I began experimenting with Risograph Printing on 19th February 2016. Risograph -named after the manufacturer, Riso Kagaku Corp, is a combination of photocopier meets mimeograph, a printing system that proved its qualities and convenience by enabling the production of superior quantity printing on limited funds. Like any new new process, using Risograph took some getting used too, but also helped stretch my imagination. Developed in the 1980’s the Risograph Printing has become popular for high volume print runs, it is capable of duplicating prints from its built-in scanning bed, but has the dual advantage of being used as a conventional network printer. These last features have become useful to designers and illustrators, and the Risograph system comes into its own for those who are printing relatively small numbers of a product, such as works of art, fanzines or small runs of self-published and manufactured books.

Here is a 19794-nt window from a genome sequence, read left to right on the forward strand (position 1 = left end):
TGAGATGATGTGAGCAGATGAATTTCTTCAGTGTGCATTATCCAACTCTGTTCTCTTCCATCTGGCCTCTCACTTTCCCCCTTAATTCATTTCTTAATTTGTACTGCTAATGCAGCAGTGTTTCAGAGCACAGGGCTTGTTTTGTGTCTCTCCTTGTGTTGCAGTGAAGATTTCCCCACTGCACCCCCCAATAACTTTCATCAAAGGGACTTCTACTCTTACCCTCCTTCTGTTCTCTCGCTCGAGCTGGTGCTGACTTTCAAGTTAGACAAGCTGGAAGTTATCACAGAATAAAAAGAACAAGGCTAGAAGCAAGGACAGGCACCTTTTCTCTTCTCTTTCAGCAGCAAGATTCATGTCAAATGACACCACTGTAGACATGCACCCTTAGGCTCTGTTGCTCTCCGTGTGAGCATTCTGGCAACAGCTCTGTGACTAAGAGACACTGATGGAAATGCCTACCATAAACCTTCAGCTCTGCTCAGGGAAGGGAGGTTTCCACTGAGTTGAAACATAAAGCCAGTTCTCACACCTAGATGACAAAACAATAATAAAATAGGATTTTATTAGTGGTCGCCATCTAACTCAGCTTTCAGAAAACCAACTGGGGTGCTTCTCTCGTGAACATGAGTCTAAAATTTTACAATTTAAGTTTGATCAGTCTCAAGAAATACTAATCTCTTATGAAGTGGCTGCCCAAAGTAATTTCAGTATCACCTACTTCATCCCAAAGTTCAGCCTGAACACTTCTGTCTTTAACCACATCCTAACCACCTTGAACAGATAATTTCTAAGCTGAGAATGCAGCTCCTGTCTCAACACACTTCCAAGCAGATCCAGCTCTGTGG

Riso printing, as it has become more commonly known as, uses master sheets to transfer the ink from the drum and onto the moving paper from a design than can be programmed digitally or by using the in-built scanner. The artwork is then transferred onto master sheets using a series of hotspots on the thermal plate which then proceeds to burn away the outline of the artwork, leaving voids in the master sheet, This then wraps around the ink drum so allowing whatever colours (ink) are being used, to be forced through the voids, onto the paper at a high speed.
Each print using this master will have the same colour, using more than one colour means removing the interchangeable ink-drum, replacing with the next colour and creating a new master to wrap around the drum.
Riso as a printing method is definitely a more cost-effective option when considered against other reproduction processes (screen printing or offset lithography) and provides similar aesthetics, and beautiful and varied colour overlays, plus a single sheet of paper can be passed through as few or as many times as desired to build up multi layered colours.